One thing that does stand out is the new transmission method uses a metric of 10^-1 to 10^-3 symbol error rate which seems in stark contrast to the 10^-6 metric normally applied to BER for data transmissions.
It is also astounding to me that these patent applications could be filed in Jan 2013 and granted in Sept 2013, for what is claimed to be a revolutionary technology. There is a lot to take in for anyone, patent examiners included.
"I believe they were suggesting 10dB could be translated into higher data rates, lower power consumption or longer distances, not all three at once."
Well, perhaps the "power consumption" angle adds enough ambiguity to let this otherwise unsupportable claim slide. Perhaps. I'd have to do a survey to tell for sure. As to distance (SNR actually, combined with receiver noise), data rate, and channel bandwidth, that *is* the tradeoff made by Shannon's equation. Either all thee together, or fix two and vary only one, or fix one and vary only two, makes no difference. That's why the claim sounds wrong.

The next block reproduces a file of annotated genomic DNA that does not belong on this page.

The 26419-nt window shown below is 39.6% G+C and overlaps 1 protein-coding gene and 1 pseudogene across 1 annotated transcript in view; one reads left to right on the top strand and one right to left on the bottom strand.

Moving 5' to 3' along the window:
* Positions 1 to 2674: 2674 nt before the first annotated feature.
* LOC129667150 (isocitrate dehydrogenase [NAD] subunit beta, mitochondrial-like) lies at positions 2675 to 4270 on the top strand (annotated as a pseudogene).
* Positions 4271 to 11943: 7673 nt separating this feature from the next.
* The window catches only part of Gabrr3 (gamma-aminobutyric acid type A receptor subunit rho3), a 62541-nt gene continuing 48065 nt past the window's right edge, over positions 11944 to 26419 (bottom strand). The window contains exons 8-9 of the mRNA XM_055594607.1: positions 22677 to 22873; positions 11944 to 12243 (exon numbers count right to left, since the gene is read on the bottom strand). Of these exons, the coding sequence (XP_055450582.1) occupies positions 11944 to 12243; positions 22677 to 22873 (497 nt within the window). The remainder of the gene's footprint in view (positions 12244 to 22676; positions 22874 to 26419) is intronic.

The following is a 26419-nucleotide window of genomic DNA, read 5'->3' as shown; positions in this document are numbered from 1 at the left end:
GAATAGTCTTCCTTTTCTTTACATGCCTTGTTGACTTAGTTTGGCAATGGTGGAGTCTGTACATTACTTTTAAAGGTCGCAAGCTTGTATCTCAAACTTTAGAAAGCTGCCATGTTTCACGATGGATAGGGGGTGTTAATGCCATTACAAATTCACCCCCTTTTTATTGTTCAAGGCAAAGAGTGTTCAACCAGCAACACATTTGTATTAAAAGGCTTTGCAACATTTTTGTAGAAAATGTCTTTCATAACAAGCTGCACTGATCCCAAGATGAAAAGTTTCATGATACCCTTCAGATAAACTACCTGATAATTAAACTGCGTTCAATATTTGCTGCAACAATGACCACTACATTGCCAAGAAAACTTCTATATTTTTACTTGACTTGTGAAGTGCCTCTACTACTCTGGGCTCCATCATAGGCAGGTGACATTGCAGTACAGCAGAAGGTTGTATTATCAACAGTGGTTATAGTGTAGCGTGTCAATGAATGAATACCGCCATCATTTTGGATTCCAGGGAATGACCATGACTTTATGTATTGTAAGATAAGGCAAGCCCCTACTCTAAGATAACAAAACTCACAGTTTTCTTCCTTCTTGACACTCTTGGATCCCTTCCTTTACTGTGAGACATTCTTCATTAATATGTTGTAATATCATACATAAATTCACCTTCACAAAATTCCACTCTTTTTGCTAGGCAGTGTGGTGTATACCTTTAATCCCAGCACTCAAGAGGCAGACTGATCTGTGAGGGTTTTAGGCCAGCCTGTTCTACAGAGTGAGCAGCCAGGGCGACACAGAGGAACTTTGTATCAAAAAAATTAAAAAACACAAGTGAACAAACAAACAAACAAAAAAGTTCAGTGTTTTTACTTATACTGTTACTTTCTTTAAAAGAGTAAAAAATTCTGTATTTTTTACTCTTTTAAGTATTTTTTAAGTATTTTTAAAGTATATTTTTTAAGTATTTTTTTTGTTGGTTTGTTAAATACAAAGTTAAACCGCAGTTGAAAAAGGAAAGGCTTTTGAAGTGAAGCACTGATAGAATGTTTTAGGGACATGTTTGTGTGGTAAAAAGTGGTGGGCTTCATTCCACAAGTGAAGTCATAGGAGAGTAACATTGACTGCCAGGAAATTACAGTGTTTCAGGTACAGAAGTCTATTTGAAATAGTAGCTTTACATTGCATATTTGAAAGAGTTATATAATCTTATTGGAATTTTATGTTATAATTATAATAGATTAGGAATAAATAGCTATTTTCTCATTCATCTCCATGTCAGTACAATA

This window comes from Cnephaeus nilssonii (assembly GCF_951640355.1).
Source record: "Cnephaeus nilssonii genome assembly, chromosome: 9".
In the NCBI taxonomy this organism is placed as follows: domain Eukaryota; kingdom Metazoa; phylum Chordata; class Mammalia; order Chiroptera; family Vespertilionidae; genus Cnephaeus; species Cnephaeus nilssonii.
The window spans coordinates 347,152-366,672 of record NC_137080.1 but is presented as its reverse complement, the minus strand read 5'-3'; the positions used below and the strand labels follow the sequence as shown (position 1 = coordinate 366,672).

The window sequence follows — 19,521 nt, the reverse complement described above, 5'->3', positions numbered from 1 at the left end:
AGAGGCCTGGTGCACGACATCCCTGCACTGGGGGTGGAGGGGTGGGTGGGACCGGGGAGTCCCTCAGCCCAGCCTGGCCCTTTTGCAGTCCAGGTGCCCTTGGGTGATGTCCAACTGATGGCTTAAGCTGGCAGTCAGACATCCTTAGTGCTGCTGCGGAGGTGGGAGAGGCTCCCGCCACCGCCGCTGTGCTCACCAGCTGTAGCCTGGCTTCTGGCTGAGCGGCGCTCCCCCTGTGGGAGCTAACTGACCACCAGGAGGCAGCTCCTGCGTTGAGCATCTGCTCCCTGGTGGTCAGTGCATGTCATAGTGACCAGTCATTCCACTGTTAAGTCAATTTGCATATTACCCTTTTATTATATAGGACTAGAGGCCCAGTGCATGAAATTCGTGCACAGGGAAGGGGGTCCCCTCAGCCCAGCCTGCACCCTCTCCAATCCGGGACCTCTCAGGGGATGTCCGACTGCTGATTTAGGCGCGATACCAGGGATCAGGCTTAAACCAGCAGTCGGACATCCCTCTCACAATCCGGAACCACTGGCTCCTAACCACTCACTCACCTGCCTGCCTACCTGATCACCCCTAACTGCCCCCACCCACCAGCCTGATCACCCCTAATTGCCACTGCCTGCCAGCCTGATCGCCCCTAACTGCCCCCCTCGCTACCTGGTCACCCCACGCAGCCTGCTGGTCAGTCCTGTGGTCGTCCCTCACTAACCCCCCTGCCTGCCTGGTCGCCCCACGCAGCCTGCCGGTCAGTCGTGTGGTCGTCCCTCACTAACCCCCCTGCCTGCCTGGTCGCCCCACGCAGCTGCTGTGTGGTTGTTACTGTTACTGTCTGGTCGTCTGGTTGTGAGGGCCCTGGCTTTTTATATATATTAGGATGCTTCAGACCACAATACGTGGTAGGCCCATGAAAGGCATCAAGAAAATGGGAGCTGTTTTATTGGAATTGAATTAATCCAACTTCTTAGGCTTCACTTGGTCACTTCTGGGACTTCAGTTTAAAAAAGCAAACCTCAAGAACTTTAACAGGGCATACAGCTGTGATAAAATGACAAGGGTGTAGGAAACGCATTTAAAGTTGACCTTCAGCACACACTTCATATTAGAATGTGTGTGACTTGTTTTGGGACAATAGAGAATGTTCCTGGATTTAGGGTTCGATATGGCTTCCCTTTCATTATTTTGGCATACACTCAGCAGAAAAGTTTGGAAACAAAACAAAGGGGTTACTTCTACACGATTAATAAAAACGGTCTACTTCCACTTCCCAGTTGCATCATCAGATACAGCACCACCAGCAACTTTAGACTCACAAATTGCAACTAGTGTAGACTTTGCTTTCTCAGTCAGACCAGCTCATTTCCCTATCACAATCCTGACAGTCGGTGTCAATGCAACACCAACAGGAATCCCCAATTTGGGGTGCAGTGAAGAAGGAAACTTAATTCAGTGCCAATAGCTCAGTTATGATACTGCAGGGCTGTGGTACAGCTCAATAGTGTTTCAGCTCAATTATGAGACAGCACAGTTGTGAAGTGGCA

This sort of truth bending happens all the time. In an interview I heard on a supposedly revolutionary engine design, the interviewee implied that his engine's efficiency was way higher than the norm because it had a lot more "working area" than standard piston engines.
Too bad the interviewer didn't think to ask, "What does working area have to do with efficiency? It's all about compression ratio. Tell me your engine has higher compression ratio, and I might start to believe. And then I'll ask, how do you prevent detonation?" The problem is just accepting as fact the implied significance of some irrelevant measurement.
These claims of supposed "breakthroughs" are very rarely credible.